Almost four years. That’s how long I’ve been using the Zpacks Arc Blast for my hiking adventures. The Arc Blast is very sturdy, lightweight and has got an external frame to give you the opportunity to carry heavier loads, up to 16kg.
For the past couple of years I’ve not really been using or rather needing that extra weight range. Pack weight has gone down. Not really by changing out many of my items but more because of learning what works for me; leaving things at home and picking better food to match the kind of activities I’ve been doing.
I’ve also had some issues with the Arc Blast that the frame comes undone. This was something I had seen and heard prior to buying it. He who showed it to me was also frustrated about this with his pack. When this happens you’re not using the frame at all and it carries somewhat like a frameless backpack.
Not looking too happy with the Arc Blast at the moment.
Therefore with these things in mind I started looking at a replacement. Or truth be told not really a replacement but a adaptation of my backpack to what I want in my pack. Still very happy with my Arc Blast.
Enter, KS Ultralight KS50 backpack!
What I wanted in a new pack was the basic features of the Arc Blast. Waterproof outer shell and big mesh pocket on the bag. These things are not too hard to find on your average lightweight backpack nowadays.
I’ve seen KS Ultralight backpacks in the flesh before as Jon got himself a KS Ultralight Gear Imo Pack a few years ago. I knew that these packs would be just as well made as Zpacks or even better so the choice to pick one up was a little easier. It doesn’t hurt either that the owner Laurent, is a really nice guy.
Customizations is a very big thing with KS Ultralight packs. Back in the day, Zpacks would make you custom fits too but not anymore as they’ve grown. Customization or rather, a lot of options, are available to you when picking your KS backpack. Everything from what type of fabric, colors (yes that’s plural) and additional bells and whistles. It’s all there for the picking. If you’re missing something in particular, just drop an e-mail and it’s probably doable.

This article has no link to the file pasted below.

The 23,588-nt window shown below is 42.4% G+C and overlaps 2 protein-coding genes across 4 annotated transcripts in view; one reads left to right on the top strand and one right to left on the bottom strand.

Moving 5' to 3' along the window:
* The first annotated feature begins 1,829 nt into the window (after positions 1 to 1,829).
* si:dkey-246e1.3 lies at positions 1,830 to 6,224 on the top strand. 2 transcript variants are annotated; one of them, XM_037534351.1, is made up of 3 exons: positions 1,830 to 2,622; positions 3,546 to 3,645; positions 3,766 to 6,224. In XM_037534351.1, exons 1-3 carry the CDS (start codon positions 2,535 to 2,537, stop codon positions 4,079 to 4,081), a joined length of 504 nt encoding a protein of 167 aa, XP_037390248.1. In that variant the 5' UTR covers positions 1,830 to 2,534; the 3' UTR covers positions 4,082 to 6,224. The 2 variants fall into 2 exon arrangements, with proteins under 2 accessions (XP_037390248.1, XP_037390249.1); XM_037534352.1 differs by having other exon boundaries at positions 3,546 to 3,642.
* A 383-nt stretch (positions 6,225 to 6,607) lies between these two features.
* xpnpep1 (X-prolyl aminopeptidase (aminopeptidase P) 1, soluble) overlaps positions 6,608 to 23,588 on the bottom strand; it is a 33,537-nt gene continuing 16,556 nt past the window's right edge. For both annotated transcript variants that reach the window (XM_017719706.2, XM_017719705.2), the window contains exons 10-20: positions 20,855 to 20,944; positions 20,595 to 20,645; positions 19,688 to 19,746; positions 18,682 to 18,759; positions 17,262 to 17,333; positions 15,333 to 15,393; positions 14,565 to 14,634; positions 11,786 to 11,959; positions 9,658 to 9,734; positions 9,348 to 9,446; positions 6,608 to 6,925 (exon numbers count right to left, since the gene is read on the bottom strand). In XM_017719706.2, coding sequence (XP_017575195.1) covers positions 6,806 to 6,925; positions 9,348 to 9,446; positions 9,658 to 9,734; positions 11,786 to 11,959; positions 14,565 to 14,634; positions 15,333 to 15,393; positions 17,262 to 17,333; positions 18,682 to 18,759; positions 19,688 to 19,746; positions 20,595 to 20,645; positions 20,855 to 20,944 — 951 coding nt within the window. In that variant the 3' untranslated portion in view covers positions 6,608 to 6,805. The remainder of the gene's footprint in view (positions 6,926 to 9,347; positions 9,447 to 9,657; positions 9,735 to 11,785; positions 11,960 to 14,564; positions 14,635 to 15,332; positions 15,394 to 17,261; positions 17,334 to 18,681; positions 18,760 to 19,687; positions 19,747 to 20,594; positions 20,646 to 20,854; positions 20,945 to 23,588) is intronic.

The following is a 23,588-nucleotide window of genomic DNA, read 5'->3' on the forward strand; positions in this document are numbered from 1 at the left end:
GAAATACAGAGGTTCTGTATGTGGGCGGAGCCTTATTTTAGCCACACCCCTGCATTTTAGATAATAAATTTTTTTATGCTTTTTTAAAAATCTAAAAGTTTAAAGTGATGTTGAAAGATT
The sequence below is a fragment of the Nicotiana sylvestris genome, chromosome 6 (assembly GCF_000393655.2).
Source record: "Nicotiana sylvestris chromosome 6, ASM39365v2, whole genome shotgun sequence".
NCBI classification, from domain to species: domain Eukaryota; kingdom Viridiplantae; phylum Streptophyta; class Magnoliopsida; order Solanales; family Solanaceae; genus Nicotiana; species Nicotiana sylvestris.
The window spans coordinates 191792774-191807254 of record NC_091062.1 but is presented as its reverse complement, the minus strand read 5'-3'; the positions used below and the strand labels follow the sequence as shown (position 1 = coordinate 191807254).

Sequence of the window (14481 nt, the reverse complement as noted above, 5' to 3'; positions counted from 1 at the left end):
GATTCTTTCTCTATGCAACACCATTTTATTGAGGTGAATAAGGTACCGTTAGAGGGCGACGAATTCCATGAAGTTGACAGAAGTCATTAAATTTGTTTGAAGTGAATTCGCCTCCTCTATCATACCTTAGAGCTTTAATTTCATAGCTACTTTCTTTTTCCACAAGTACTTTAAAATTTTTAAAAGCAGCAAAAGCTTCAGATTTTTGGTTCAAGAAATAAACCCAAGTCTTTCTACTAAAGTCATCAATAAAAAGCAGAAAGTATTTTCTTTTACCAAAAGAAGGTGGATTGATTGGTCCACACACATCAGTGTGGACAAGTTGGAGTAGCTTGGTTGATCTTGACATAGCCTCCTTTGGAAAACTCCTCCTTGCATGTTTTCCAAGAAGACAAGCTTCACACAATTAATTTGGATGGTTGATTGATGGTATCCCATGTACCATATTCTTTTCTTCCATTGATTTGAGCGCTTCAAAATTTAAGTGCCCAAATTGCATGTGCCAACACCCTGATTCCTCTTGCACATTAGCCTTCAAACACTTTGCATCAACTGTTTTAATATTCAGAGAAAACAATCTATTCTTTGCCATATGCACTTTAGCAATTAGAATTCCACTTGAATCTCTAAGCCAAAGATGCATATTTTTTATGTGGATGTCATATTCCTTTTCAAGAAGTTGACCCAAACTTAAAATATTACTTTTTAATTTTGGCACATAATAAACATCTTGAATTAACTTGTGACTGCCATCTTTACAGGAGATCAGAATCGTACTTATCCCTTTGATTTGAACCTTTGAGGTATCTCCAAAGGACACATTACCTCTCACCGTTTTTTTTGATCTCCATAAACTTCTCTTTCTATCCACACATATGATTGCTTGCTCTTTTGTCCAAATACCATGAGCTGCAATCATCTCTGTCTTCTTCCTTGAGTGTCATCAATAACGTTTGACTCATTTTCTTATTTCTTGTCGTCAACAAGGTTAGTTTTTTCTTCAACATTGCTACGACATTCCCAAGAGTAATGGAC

All of this is still within reasonable money! It’s still cheaper or around the same money as your average off-the-shelf backpack.
So what is my setup?
I went with a KS50 backpack. As the name suggests it holds 50 liters. There’s also a KS40 if you want to go even smaller.
There’s no Dyneema Cuben Fiber option but there’s VX-21 fabric that I was told would be the equivalent of DCF. VX-21 feels very durable and is softer than DCF and thus I guess it’s not as likely to break if folded and pinched. Keep in mind this is not something that I’ve had happen with any of my DCF items but it’s something I’ve read about that can happen with prolonged use, read multiple thru hikes.
VX-21 comes in a variety of colors and can be mixed as you see fit to get your own one-of-a-kind backpack design. I went with coyote brown for the main body and red side pockets.
Hip- and shoulder pouches is something that I wanted. Two of each but I think I’ll only be using one of the shoulder pouches, the one with the mesh. The reason I ordered two is because it’s a good option to have and while ordering it would be more of a hustle to order an additional pouch later on if I decided it’s something I’d want.
This is my complete order
- KS50 X-Pac
- X-Pac VX-21 Coyote Brown body with VX-21 Red side pockets
- Removable hip pouches
- 20mm sternum strap with whistle
- Internal pad pocket with pad
- Quick trekking pole holder
- Load lifter straps, lineloc+cord
- Shoulder pouch
- Shoulder pouch (mesh addon)
Total cost excluding shipping: ¥31 850 JPY (~299 USD)
With many packs you have ice-axe loops located on the back of the pack. Many use these for storing your trekking poles while road walking or going up steep climbs when they’re just in the way. I don’t like taking off my backpack just to put them there and then again when I want them. So I asked if he could make trekking pole holders on the side, just like the Osprey packs have. Sure thing, not a problem! It’s now even a standard option for you to pick with your KS backpack.
The only real downside with KS Ultralight packs is their website. But once you get used to it there’s nothing complicated with it.
You pick your pack and then add what ever options you like to have. Fabric is picked in a different place from where you get all your pack accessories and options so this is what I found most confusing. However if you manage to order something that doesn’t work or that can’t be combined, everything is proofread prior to manufacturing so there’s no risk of you getting a non-working backpack.
Final thoughts upon delivery
Wow, just wow! What a backpack!
It’s super comfortable and feels very durable. Knowing that “this is my pack” adds to the wow-feeling. I could probably have gone with the KS40 but as the weight difference is minimal I still decided on the KS50.
Note: KS 50 is the most versatile: highly compressible for almost same weight and price.
With all of the things above it weighs in at 583g. Removing the shoulder pouch (non mesh) you’ll skip an additional 25g. This compared to my similarly outfitted Arc Blast (623g) they weigh about the same.
A more in-depth review will come around May/June of 2018.